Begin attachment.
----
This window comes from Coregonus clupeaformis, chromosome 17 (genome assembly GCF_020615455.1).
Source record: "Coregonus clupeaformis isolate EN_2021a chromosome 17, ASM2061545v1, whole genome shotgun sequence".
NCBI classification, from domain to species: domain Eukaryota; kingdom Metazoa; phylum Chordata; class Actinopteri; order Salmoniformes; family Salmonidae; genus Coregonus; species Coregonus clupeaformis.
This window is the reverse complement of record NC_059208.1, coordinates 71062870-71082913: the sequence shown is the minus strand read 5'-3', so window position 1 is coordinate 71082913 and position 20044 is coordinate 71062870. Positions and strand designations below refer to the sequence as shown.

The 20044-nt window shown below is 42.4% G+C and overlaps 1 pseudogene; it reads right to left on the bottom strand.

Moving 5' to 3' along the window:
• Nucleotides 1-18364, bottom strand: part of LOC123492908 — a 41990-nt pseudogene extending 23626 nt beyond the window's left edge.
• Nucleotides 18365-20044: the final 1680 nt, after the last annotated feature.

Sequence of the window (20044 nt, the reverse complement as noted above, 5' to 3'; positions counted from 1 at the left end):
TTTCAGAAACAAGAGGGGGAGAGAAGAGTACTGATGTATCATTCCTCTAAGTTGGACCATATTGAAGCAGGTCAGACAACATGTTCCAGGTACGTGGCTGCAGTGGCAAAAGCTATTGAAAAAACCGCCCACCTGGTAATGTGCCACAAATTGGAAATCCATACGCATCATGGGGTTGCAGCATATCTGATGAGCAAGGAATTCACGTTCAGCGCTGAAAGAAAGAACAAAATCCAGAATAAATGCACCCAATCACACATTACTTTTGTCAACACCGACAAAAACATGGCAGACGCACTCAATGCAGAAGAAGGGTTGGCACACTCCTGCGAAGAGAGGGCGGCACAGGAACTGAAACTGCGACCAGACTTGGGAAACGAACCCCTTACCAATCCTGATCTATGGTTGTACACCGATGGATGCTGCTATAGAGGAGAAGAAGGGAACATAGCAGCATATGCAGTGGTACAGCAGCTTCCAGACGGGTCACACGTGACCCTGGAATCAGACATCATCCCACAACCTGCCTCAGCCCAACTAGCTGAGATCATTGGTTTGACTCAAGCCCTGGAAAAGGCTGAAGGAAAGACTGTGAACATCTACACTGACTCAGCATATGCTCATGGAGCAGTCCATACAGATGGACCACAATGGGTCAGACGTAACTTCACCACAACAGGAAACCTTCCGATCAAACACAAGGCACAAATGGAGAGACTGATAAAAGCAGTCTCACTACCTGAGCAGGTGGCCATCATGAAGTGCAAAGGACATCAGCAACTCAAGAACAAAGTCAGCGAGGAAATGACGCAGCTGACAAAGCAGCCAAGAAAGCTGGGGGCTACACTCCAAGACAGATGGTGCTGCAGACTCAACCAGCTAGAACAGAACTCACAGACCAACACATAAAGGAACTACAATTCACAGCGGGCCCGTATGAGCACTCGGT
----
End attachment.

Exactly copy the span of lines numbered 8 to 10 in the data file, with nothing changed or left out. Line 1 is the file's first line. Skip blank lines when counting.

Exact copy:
• Nucleotides 18365-20044: the final 1680 nt, after the last annotated feature.

Sequence of the window (20044 nt, the reverse complement as noted above, 5' to 3'; positions counted from 1 at the left end):
TTTCAGAAACAAGAGGGGGAGAGAAGAGTACTGATGTATCATTCCTCTAAGTTGGACCATATTGAAGCAGGTCAGACAACATGTTCCAGGTACGTGGCTGCAGTGGCAAAAGCTATTGAAAAAACCGCCCACCTGGTAATGTGCCACAAATTGGAAATCCATACGCATCATGGGGTTGCAGCATATCTGATGAGCAAGGAATTCACGTTCAGCGCTGAAAGAAAGAACAAAATCCAGAATAAATGCACCCAATCACACATTACTTTTGTCAACACCGACAAAAACATGGCAGACGCACTCAATGCAGAAGAAGGGTTGGCACACTCCTGCGAAGAGAGGGCGGCACAGGAACTGAAACTGCGACCAGACTTGGGAAACGAACCCCTTACCAATCCTGATCTATGGTTGTACACCGATGGATGCTGCTATAGAGGAGAAGAAGGGAACATAGCAGCATATGCAGTGGTACAGCAGCTTCCAGACGGGTCACACGTGACCCTGGAATCAGACATCATCCCACAACCTGCCTCAGCCCAACTAGCTGAGATCATTGGTTTGACTCAAGCCCTGGAAAAGGCTGAAGGAAAGACTGTGAACATCTACACTGACTCAGCATATGCTCATGGAGCAGTCCATACAGATGGACCACAATGGGTCAGACGTAACTTCACCACAACAGGAAACCTTCCGATCAAACACAAGGCACAAATGGAGAGACTGATAAAAGCAGTCTCACTACCTGAGCAGGTGGCCATCATGAAGTGCAAAGGACATCAGCAACTCAAGAACAAAGTCAGCGAGGAAATGACGCAGCTGACAAAGCAGCCAAGAAAGCTGGGGGCTACACTCCAAGACAGATGGTGCTGCAGACTCAACCAGCTAGAACAGAACTCACAGACCAACACATAAAGGAACTACAATTCACAGCGGGCCCGTATGAGCACTCGGT